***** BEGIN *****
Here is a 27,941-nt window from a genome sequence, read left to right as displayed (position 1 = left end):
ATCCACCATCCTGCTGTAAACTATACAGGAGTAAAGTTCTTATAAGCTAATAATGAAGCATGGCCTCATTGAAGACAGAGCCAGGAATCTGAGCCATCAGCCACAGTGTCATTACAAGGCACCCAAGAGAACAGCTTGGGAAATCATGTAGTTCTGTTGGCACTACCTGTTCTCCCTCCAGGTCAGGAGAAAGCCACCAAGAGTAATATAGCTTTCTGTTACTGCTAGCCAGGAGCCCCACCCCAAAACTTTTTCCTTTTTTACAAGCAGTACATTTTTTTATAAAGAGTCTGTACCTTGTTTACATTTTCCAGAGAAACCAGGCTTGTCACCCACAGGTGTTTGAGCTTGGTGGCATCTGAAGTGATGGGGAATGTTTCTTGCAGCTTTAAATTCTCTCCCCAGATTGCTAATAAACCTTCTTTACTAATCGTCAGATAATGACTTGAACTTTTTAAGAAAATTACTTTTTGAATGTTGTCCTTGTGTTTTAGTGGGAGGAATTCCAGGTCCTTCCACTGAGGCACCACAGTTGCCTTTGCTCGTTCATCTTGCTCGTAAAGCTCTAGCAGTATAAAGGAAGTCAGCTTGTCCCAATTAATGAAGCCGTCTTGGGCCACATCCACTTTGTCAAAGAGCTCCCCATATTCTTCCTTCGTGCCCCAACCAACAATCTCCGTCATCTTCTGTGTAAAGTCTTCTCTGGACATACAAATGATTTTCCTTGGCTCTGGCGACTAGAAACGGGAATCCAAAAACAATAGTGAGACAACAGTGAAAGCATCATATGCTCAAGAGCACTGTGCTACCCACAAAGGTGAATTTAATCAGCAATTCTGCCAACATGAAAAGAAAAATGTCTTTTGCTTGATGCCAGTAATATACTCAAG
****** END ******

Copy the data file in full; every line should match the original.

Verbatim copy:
Here is a 27,941-nt window from a genome sequence, read left to right as displayed (position 1 = left end):
ATCCACCATCCTGCTGTAAACTATACAGGAGTAAAGTTCTTATAAGCTAATAATGAAGCATGGCCTCATTGAAGACAGAGCCAGGAATCTGAGCCATCAGCCACAGTGTCATTACAAGGCACCCAAGAGAACAGCTTGGGAAATCATGTAGTTCTGTTGGCACTACCTGTTCTCCCTCCAGGTCAGGAGAAAGCCACCAAGAGTAATATAGCTTTCTGTTACTGCTAGCCAGGAGCCCCACCCCAAAACTTTTTCCTTTTTTACAAGCAGTACATTTTTTTATAAAGAGTCTGTACCTTGTTTACATTTTCCAGAGAAACCAGGCTTGTCACCCACAGGTGTTTGAGCTTGGTGGCATCTGAAGTGATGGGGAATGTTTCTTGCAGCTTTAAATTCTCTCCCCAGATTGCTAATAAACCTTCTTTACTAATCGTCAGATAATGACTTGAACTTTTTAAGAAAATTACTTTTTGAATGTTGTCCTTGTGTTTTAGTGGGAGGAATTCCAGGTCCTTCCACTGAGGCACCACAGTTGCCTTTGCTCGTTCATCTTGCTCGTAAAGCTCTAGCAGTATAAAGGAAGTCAGCTTGTCCCAATTAATGAAGCCGTCTTGGGCCACATCCACTTTGTCAAAGAGCTCCCCATATTCTTCCTTCGTGCCCCAACCAACAATCTCCGTCATCTTCTGTGTAAAGTCTTCTCTGGACATACAAATGATTTTCCTTGGCTCTGGCGACTAGAAACGGGAATCCAAAAACAATAGTGAGACAACAGTGAAAGCATCATATGCTCAAGAGCACTGTGCTACCCACAAAGGTGAATTTAATCAGCAATTCTGCCAACATGAAAAGAAAAATGTCTTTTGCTTGATGCCAGTAATATACTCAAG